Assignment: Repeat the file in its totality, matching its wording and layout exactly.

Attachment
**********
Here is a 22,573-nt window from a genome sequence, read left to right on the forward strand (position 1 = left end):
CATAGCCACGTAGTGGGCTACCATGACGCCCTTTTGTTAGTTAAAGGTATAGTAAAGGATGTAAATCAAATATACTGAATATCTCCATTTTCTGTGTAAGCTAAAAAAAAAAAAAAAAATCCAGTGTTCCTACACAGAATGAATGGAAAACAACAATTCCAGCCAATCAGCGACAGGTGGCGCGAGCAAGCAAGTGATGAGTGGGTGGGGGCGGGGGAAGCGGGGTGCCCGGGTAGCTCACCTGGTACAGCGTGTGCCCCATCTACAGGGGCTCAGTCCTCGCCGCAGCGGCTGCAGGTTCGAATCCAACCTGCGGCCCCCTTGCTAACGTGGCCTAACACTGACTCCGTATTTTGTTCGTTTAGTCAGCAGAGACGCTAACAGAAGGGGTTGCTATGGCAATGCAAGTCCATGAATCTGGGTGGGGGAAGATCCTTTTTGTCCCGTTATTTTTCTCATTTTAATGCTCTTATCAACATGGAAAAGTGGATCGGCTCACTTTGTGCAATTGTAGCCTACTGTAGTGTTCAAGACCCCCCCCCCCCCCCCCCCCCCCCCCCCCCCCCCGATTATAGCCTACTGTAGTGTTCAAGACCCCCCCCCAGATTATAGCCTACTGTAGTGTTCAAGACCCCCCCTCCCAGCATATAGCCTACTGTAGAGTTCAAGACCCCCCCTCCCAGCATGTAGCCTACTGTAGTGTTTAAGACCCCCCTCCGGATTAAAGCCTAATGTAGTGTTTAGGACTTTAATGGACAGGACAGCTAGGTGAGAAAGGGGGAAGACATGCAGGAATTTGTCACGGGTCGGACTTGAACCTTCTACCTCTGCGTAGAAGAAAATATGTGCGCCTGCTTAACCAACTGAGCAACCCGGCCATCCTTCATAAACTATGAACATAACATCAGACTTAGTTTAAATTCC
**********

Here is a 22,573-nt window from a genome sequence, read left to right on the forward strand (position 1 = left end):
CATAGCCACGTAGTGGGCTACCATGACGCCCTTTTGTTAGTTAAAGGTATAGTAAAGGATGTAAATCAAATATACTGAATATCTCCATTTTCTGTGTAAGCTAAAAAAAAAAAAAAAAATCCAGTGTTCCTACACAGAATGAATGGAAAACAACAATTCCAGCCAATCAGCGACAGGTGGCGCGAGCAAGCAAGTGATGAGTGGGTGGGGGCGGGGGAAGCGGGGTGCCCGGGTAGCTCACCTGGTACAGCGTGTGCCCCATCTACAGGGGCTCAGTCCTCGCCGCAGCGGCTGCAGGTTCGAATCCAACCTGCGGCCCCCTTGCTAACGTGGCCTAACACTGACTCCGTATTTTGTTCGTTTAGTCAGCAGAGACGCTAACAGAAGGGGTTGCTATGGCAATGCAAGTCCATGAATCTGGGTGGGGGAAGATCCTTTTTGTCCCGTTATTTTTCTCATTTTAATGCTCTTATCAACATGGAAAAGTGGATCGGCTCACTTTGTGCAATTGTAGCCTACTGTAGTGTTCAAGACCCCCCCCCCCCCCCCCCCCCCCCCCCCCCCCCCGATTATAGCCTACTGTAGTGTTCAAGACCCCCCCCCAGATTATAGCCTACTGTAGTGTTCAAGACCCCCCCTCCCAGCATATAGCCTACTGTAGAGTTCAAGACCCCCCCTCCCAGCATGTAGCCTACTGTAGTGTTTAAGACCCCCCTCCGGATTAAAGCCTAATGTAGTGTTTAGGACTTTAATGGACAGGACAGCTAGGTGAGAAAGGGGGAAGACATGCAGGAATTTGTCACGGGTCGGACTTGAACCTTCTACCTCTGCGTAGAAGAAAATATGTGCGCCTGCTTAACCAACTGAGCAACCCGGCCATCCTTCATAAACTATGAACATAACATCAGACTTAGTTTAAATTCC